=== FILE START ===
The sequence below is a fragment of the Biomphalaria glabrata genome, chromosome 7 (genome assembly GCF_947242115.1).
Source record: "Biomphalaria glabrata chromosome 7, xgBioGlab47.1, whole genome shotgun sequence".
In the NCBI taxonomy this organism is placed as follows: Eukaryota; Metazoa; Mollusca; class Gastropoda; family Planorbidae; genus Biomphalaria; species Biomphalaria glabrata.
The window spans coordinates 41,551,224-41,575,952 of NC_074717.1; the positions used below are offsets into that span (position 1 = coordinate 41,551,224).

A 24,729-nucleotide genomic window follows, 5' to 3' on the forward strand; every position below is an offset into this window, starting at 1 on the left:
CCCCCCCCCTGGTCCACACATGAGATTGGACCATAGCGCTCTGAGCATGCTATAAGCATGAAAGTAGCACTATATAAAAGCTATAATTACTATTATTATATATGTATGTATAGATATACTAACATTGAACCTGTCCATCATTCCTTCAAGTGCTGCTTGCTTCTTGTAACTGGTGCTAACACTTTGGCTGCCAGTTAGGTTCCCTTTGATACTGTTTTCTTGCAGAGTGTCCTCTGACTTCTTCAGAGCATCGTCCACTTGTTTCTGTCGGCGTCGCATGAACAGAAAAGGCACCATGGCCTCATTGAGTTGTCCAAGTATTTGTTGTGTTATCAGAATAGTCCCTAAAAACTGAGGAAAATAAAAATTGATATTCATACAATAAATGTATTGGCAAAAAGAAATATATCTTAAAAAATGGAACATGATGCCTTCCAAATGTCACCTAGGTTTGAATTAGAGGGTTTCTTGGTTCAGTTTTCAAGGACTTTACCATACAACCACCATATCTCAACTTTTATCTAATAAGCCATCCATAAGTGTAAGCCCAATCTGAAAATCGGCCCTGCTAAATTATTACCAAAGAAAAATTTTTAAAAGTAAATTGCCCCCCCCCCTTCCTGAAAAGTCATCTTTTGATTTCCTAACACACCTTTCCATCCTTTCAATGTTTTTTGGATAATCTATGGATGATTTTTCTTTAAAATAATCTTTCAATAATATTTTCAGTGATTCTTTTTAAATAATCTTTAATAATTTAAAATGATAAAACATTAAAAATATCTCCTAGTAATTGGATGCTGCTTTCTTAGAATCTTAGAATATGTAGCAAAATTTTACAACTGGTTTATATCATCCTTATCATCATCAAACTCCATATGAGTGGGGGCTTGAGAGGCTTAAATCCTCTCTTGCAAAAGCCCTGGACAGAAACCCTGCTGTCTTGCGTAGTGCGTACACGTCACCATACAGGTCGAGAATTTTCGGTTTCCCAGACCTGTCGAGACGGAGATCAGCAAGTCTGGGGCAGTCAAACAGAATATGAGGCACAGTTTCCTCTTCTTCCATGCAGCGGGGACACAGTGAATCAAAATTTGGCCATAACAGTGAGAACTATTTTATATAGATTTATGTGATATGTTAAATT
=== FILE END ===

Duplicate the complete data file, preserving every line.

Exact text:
The sequence below is a fragment of the Biomphalaria glabrata genome, chromosome 7 (genome assembly GCF_947242115.1).
Source record: "Biomphalaria glabrata chromosome 7, xgBioGlab47.1, whole genome shotgun sequence".
In the NCBI taxonomy this organism is placed as follows: Eukaryota; Metazoa; Mollusca; class Gastropoda; family Planorbidae; genus Biomphalaria; species Biomphalaria glabrata.
The window spans coordinates 41,551,224-41,575,952 of NC_074717.1; the positions used below are offsets into that span (position 1 = coordinate 41,551,224).

A 24,729-nucleotide genomic window follows, 5' to 3' on the forward strand; every position below is an offset into this window, starting at 1 on the left:
CCCCCCCCCTGGTCCACACATGAGATTGGACCATAGCGCTCTGAGCATGCTATAAGCATGAAAGTAGCACTATATAAAAGCTATAATTACTATTATTATATATGTATGTATAGATATACTAACATTGAACCTGTCCATCATTCCTTCAAGTGCTGCTTGCTTCTTGTAACTGGTGCTAACACTTTGGCTGCCAGTTAGGTTCCCTTTGATACTGTTTTCTTGCAGAGTGTCCTCTGACTTCTTCAGAGCATCGTCCACTTGTTTCTGTCGGCGTCGCATGAACAGAAAAGGCACCATGGCCTCATTGAGTTGTCCAAGTATTTGTTGTGTTATCAGAATAGTCCCTAAAAACTGAGGAAAATAAAAATTGATATTCATACAATAAATGTATTGGCAAAAAGAAATATATCTTAAAAAATGGAACATGATGCCTTCCAAATGTCACCTAGGTTTGAATTAGAGGGTTTCTTGGTTCAGTTTTCAAGGACTTTACCATACAACCACCATATCTCAACTTTTATCTAATAAGCCATCCATAAGTGTAAGCCCAATCTGAAAATCGGCCCTGCTAAATTATTACCAAAGAAAAATTTTTAAAAGTAAATTGCCCCCCCCCCTTCCTGAAAAGTCATCTTTTGATTTCCTAACACACCTTTCCATCCTTTCAATGTTTTTTGGATAATCTATGGATGATTTTTCTTTAAAATAATCTTTCAATAATATTTTCAGTGATTCTTTTTAAATAATCTTTAATAATTTAAAATGATAAAACATTAAAAATATCTCCTAGTAATTGGATGCTGCTTTCTTAGAATCTTAGAATATGTAGCAAAATTTTACAACTGGTTTATATCATCCTTATCATCATCAAACTCCATATGAGTGGGGGCTTGAGAGGCTTAAATCCTCTCTTGCAAAAGCCCTGGACAGAAACCCTGCTGTCTTGCGTAGTGCGTACACGTCACCATACAGGTCGAGAATTTTCGGTTTCCCAGACCTGTCGAGACGGAGATCAGCAAGTCTGGGGCAGTCAAACAGAATATGAGGCACAGTTTCCTCTTCTTCCATGCAGCGGGGACACAGTGAATCAAAATTTGGCCATAACAGTGAGAACTATTTTATATAGATTTATGTGATATGTTAAATT